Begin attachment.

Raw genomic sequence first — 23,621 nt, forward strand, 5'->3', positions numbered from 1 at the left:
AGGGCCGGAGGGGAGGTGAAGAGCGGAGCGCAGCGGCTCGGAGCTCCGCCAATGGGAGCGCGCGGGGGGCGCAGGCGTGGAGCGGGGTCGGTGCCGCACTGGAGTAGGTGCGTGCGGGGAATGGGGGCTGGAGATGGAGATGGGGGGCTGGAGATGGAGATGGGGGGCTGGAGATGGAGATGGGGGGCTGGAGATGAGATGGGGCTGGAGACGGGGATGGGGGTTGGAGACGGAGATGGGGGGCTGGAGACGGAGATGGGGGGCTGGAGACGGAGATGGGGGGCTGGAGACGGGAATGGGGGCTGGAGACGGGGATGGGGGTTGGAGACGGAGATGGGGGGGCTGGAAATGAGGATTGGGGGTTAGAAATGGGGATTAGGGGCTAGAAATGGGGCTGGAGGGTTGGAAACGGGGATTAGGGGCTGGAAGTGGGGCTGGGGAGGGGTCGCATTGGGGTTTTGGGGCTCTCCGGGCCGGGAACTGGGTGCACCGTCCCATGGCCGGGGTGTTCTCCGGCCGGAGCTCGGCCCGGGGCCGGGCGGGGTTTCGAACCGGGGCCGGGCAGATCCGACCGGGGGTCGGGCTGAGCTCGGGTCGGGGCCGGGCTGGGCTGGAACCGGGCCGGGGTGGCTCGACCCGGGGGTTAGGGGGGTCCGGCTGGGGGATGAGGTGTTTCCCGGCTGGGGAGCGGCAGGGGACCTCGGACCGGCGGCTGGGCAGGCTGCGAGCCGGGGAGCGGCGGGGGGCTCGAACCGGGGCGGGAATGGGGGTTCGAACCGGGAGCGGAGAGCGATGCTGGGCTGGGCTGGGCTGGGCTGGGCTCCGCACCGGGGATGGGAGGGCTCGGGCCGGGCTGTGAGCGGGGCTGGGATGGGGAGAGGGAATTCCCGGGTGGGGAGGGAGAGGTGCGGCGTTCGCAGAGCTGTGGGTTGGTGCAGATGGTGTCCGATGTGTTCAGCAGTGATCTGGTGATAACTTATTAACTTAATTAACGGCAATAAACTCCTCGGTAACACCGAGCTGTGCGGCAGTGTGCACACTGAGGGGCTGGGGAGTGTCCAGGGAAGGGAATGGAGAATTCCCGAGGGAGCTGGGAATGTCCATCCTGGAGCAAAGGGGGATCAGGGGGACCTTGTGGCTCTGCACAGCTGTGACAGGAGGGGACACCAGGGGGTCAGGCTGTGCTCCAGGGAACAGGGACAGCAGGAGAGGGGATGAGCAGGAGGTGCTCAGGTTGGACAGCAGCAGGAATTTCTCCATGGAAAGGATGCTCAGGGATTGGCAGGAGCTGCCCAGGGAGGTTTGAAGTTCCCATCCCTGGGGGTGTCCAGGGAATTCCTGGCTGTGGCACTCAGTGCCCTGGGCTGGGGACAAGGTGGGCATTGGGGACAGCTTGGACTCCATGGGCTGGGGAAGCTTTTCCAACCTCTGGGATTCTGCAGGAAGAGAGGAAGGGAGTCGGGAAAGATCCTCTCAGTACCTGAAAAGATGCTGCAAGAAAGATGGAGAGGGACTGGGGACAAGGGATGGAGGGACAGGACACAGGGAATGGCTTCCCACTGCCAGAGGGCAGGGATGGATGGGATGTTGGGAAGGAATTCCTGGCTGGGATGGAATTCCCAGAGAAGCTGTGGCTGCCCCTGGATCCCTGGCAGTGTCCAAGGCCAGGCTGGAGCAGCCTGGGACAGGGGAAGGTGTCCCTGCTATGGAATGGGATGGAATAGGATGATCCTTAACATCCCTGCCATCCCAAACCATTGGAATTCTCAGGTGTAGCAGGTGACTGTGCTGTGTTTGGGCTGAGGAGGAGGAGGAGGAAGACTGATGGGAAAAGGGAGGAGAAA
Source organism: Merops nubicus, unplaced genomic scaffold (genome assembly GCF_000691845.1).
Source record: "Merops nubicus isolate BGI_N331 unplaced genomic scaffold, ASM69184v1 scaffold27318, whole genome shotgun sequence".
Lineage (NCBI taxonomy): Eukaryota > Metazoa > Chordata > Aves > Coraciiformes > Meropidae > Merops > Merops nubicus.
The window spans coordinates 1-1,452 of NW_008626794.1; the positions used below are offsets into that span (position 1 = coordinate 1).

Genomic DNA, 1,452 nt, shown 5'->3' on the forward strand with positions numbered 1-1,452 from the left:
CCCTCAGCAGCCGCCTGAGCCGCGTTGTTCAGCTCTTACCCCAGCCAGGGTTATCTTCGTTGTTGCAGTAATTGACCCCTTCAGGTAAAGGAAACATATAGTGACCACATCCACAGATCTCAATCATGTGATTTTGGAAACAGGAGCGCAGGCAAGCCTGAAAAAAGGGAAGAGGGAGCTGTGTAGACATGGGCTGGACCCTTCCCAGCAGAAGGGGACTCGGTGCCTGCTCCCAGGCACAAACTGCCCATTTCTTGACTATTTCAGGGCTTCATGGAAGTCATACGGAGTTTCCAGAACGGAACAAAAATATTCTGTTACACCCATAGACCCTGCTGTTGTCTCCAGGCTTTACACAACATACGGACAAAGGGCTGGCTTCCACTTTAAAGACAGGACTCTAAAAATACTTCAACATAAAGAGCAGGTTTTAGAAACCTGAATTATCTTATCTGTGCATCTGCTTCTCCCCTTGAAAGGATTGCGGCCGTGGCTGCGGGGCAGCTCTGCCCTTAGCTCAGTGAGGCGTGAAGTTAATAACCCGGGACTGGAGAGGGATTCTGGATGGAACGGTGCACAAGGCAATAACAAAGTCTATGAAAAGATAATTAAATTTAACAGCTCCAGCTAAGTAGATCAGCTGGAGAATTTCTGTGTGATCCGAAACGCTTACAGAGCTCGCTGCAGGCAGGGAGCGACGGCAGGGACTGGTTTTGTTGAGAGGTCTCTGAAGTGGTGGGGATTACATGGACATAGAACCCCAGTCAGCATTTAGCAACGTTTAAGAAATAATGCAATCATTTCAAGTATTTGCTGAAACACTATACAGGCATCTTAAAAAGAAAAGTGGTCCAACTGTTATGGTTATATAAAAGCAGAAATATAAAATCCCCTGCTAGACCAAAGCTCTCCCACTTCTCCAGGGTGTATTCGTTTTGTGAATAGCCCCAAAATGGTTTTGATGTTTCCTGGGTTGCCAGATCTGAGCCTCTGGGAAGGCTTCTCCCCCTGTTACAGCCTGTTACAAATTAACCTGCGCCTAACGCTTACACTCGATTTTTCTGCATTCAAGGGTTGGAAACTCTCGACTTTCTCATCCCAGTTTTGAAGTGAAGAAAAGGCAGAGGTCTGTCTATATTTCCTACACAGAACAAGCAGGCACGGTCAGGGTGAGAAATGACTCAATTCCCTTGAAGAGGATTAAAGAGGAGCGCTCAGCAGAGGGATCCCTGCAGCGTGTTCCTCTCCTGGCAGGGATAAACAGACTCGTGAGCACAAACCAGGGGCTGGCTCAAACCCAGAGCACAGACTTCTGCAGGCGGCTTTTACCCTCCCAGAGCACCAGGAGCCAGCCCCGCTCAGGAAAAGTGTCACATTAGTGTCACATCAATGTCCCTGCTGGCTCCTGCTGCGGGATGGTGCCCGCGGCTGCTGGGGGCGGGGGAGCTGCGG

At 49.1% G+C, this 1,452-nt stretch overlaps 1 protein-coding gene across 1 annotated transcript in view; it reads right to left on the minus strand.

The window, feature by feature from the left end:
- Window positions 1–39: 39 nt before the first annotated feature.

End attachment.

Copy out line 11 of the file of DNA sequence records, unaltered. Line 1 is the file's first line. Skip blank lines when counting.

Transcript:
- Window positions 1–39: 39 nt before the first annotated feature.